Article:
What is Thermal Imaging and What Qualifies an Inspector to Use It?
A home inspection is an important step in the process of buying a house, or if you’re determining what repairs need to be done in your current home. Thermal imaging is a type of technology that amplifies the typical home inspection by providing detail and information about a home’s components that cannot be seen with the naked eye. Thermal imaging can help detect energy loss, moisture, hot spots, plumbing leaks, and more. Because these issues usually take a while to present themselves visually, thermal imaging can catch warning signs so you have time to complete necessary repairs. Read on to learn how thermal imaging works, why it’s important, and what qualifies a home inspector to use the technology in your next home inspection.
What Is Thermal Imaging?
Thermal imaging is a non-invasive technology that detects temperatures and moisture levels on surfaces like walls, ceilings, floors, and around windows and doors. As an inspector passes a camera over certain areas, it produces a color-coded “heat map” to show where a home may be losing heat through door and window cracks.
Hot areas are usually indicated by yellow, red, white or orange, while cold areas that are losing heat are blue or purple in thermal images.
Thermal imaging is a complement to visual inspection rather than a standalone method, so its results should be interpreted alongside visual observations.
How Does Thermal Imaging Work?
Thermal imaging is the process of transforming an infrared image into a radiometric one that allows temperature values to be read from the image. Thermal cameras, sometimes known as infrared cameras, are designed to see heat that radiates from objects.
Thermal imaging works by sensing light from an electromagnetic spectrum that is invisible to the human eye. We can see light in the visible light spectrum in the form of colors, textures, and shapes. Infrared devices are not like x-rays that “see through” solid materials; rather, they reveal areas of hot and cold temperatures that can indicate common household issues.
What Do Inspectors Need to Know When Using Thermal Imaging?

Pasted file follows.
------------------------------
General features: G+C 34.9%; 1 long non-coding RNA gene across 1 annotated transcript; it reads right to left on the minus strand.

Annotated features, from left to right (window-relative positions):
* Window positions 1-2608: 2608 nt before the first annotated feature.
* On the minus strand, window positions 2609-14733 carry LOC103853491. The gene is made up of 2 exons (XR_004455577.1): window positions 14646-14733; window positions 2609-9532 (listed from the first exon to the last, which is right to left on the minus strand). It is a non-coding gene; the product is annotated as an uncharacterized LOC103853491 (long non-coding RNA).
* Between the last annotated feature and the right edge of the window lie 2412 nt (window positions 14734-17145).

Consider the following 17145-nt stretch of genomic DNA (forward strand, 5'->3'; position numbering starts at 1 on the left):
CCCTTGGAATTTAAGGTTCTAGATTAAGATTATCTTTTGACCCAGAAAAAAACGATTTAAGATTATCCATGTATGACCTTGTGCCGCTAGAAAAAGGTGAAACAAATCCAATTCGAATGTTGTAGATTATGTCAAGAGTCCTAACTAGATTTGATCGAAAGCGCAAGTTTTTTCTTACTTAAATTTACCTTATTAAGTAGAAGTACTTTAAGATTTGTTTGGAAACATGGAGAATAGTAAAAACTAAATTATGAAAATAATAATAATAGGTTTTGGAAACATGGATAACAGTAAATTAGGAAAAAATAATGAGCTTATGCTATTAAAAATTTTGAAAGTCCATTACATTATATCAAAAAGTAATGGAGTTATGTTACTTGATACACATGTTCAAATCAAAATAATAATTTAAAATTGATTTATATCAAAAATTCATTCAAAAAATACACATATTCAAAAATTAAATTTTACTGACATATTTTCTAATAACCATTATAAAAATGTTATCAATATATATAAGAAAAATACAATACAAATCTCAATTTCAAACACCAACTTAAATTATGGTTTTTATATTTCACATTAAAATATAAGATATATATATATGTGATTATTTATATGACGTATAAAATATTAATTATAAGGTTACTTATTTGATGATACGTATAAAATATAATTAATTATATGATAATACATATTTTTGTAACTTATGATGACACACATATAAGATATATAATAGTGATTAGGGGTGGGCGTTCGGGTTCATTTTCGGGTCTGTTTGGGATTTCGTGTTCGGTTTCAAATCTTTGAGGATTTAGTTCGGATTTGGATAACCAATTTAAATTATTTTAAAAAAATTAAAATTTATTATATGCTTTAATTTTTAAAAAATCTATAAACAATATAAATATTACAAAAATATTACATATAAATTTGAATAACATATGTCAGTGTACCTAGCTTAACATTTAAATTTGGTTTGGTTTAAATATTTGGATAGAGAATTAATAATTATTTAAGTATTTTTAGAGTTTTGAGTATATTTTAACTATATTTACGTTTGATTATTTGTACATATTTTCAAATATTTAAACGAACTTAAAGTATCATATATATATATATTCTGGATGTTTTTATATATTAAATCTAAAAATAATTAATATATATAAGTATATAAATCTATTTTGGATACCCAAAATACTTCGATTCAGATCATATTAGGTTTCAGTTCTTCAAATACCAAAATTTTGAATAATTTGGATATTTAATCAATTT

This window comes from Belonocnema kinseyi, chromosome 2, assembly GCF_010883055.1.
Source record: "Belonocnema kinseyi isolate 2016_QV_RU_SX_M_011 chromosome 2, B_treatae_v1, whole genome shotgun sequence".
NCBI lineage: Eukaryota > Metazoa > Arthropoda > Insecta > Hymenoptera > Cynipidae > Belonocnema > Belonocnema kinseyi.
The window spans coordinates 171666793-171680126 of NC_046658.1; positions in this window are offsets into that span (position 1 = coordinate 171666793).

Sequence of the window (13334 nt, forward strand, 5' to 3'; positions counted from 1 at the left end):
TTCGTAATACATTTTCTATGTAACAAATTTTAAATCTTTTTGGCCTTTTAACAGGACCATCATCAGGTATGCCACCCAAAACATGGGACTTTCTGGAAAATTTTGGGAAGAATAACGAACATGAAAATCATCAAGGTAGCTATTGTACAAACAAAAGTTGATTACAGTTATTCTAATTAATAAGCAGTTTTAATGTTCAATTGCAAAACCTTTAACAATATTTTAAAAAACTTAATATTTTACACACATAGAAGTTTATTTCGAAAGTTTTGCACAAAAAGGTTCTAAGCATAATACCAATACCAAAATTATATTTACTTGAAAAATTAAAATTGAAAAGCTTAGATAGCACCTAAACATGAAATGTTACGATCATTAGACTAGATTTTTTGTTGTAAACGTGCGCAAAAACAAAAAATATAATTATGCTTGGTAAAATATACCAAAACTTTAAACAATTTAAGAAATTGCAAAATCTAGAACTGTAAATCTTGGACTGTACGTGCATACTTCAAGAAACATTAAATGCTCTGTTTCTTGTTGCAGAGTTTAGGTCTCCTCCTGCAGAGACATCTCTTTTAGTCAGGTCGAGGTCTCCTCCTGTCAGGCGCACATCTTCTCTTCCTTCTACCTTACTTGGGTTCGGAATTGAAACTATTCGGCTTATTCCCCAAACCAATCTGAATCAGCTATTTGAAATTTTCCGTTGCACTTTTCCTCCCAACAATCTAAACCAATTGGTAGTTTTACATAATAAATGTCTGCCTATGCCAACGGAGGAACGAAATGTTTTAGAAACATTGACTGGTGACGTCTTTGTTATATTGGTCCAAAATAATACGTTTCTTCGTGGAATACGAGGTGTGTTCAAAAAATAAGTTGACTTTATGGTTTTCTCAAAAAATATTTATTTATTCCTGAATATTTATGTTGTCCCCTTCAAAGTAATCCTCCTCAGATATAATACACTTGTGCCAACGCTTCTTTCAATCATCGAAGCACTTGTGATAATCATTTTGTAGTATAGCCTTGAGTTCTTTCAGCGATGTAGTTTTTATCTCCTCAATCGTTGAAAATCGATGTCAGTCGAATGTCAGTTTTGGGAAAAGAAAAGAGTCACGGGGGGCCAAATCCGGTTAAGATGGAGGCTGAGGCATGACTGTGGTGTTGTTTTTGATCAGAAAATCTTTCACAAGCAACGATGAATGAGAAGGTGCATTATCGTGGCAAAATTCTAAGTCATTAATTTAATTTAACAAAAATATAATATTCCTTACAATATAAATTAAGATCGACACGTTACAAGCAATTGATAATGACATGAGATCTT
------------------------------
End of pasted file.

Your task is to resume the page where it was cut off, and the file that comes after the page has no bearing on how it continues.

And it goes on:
Inspectors need to communicate the capabilities of thermal imaging to clients and explain how and why thermal imaging is important to a home inspection. Homeowners should feel comfortable having the process completed in their home knowing that inspectors are fluent with the device, understand its uses, and will present results from the thermal inspection in the final report.
Home inspectors should mention that thermal imaging results must be read in tandem with visual reviews and the larger context of the entire inspection. One thermal camera reading may not mean that a homeowner needs to complete costly repairs immediately, but it can be a sign of issues to look out for in the future.
It’s also important that home inspectors know how to translate the technical and scientific jargon of thermal imaging into language that average home owners can understand.
Aside from knowing how to calibrate the camera properly, a home inspector should:
- Be certified by an accredited thermal training program
- Understand concepts behind building envelope science
- Know how to interpret thermal images and articulate results to clients
- Understand how HVAC systems work
- Explain potential issues based on thermal patterns
Thermal imaging is a useful technology that can detect warning signs of issues that may get worse down the road if not addressed. If you’re ready to schedule an inspection using thermal imaging devices for your home, contact South Sound Inspections today.